Why Facebook’s news feed changes are making my head spin

Mumbrella's Josie Tutty considers what Facebook's potential new pay-to-play news feed means for publishers who rely on the site's two billion active users to find an audience.

Facebook page owners in Slovakia, Sri Lanka, Serbia, Bolivia, Guatemala and Cambodia woke up last Thursday to the realisation that their posts had been moved from the main news feed to an obscure new ‘Explore’ feed.

If you happen to be in one of those fated six countries, the only non-sponsored posts that are visible in your news feed are those from your friends.*

So far, the results of the trial have revealed a major drop in interactions (up to four times, according to Filip Struhárik, journalist at Dennikn).

According to Adam Mosseri‏, Facebook’s head of news feed, the test isn’t global and “has no plans to be.”

He expanded on this in a Facebook blog post: “Some have interpreted this test as a future product we plan to deliver globally. We currently have no plans to roll this test out further… There is no current plan to roll this out beyond these test countries or to charge pages on Facebook to pay for all their distribution in News Feed or Explore.”

Despite Adam’s soothing words, it wasn’t quite enough to stop my head spinning at the eye-watering power Facebook has over publishers who make at least some part of their living through Facebook.

Mumbrella is one of these publishers.

Social provides around 20% of our traffic, with the bulk of that coming from Facebook. Each day, our posts can provide thousands of traffic hits, which we would sorely miss if those posts were relegated to the Explore page. Much of my day is spent analysing, adapting and creating content to ensure it thrives on Facebook. I’m not too sure how fun my job would be once engagement falls off a cliff.

Mumbrella’s social reach over the last four years | Source: Google Analytics

Luckily for us, organic search and email provide a safety net – a safety net that has been built up and strengthened over nine years of daily posts. And as it happens, LinkedIn is challenging Facebook as our best performing social source of traffic.

Mumbrella’s social traffic so far for October 2017 | Source: Google Analytics

For newer publishers, however – especially those in the youth market – Facebook traffic is a vital lifeline.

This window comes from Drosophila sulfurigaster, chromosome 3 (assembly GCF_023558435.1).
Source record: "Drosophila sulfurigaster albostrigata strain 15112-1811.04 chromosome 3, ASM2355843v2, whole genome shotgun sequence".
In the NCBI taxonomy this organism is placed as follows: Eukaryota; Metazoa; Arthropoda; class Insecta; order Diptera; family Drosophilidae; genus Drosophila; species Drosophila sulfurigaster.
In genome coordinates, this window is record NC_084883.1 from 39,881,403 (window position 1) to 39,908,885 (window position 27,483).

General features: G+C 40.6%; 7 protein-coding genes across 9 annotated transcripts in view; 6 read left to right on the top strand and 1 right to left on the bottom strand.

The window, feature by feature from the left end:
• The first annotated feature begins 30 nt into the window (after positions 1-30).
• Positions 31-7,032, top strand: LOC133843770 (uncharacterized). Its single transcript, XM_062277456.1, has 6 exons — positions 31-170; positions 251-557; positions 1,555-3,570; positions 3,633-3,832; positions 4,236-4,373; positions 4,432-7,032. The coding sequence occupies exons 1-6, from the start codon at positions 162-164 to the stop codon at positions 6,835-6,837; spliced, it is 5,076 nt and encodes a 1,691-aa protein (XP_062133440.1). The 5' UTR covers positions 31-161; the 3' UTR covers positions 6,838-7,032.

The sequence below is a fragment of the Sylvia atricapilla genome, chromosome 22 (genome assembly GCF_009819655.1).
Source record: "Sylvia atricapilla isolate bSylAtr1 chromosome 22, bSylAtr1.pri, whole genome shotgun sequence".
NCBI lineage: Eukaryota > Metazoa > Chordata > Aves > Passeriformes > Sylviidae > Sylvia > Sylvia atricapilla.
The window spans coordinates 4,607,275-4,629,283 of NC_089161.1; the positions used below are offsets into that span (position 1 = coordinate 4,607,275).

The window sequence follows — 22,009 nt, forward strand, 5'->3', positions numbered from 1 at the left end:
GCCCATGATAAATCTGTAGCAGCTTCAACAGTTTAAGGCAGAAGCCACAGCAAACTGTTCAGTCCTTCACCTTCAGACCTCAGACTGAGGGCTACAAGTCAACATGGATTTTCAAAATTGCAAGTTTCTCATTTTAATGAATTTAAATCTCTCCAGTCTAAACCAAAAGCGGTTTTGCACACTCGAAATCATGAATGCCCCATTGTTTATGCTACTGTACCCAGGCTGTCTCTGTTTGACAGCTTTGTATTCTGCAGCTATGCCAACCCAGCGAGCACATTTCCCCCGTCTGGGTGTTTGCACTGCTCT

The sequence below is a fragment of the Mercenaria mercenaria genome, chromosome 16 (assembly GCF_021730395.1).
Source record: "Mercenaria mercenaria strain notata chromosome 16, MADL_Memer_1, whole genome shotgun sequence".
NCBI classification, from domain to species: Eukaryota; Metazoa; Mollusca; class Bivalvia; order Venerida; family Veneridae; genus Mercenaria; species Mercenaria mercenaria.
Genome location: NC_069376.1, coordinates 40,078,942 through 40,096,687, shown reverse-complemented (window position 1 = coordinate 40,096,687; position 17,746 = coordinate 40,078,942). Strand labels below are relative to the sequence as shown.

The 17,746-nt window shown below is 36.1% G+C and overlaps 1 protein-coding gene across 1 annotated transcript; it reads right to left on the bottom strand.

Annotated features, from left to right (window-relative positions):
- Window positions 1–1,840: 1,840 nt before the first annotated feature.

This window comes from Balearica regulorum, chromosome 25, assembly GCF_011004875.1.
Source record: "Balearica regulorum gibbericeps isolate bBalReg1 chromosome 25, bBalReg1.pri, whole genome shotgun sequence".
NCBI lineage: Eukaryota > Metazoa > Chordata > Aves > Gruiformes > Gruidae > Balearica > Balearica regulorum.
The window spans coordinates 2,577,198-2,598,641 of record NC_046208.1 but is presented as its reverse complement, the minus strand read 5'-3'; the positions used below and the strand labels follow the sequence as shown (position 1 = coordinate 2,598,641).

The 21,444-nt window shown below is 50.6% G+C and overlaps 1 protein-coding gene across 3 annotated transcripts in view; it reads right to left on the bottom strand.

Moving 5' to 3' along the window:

After spending years perfecting video content and learning to craft perfectly shareable stories, you can imagine how the idea of being sent to the Explore page might leave some publishers quaking in their Yeezys.

Pedestrian, Punkee, Betoota – I’m looking at you.

And it’s not just website traffic that’s at stake. Native video content is big business, and when a video that would once provide a shiny 1m views and a happy sponsor stops performing, you can see how quickly the cash could dry up.

And sponsored posts? Sure, they’d appear in the main newsfeed, but when your ad is contrasted with posts from friends, they’ll be all the more easy to ignore.

Nevertheless, even if brands did start to produce sponsored content that sat comfortably alongside friend posts, boosting 10, 20, or 30 posts a day to your entire audience simply isn’t sustainable.

Of course, this is a new study, and there’s no telling what users will do once they get comfortable with the Explore page. And this isn’t the first time Facebook has introduced a seemingly seismic shift to its algorithms – digital publishers have learned that in order to survive, they must learn to adapt. It’s the reason why your favourite pages now churn out video content like there’s no tomorrow.

All I can suggest is to keep a close eye on the national engagement leaderboards for Slovakia, Sri Lanka, Serbia, Bolivia, Guatemala and Cambodia. Facebook sure will be.

* Friend posts – those things you used to see before Facebook realised you’d probably prefer to read Betoota Advocate posts than spend your precious scrolling time vomiting over that PDA-prone couple you last spoke to back in 2007.


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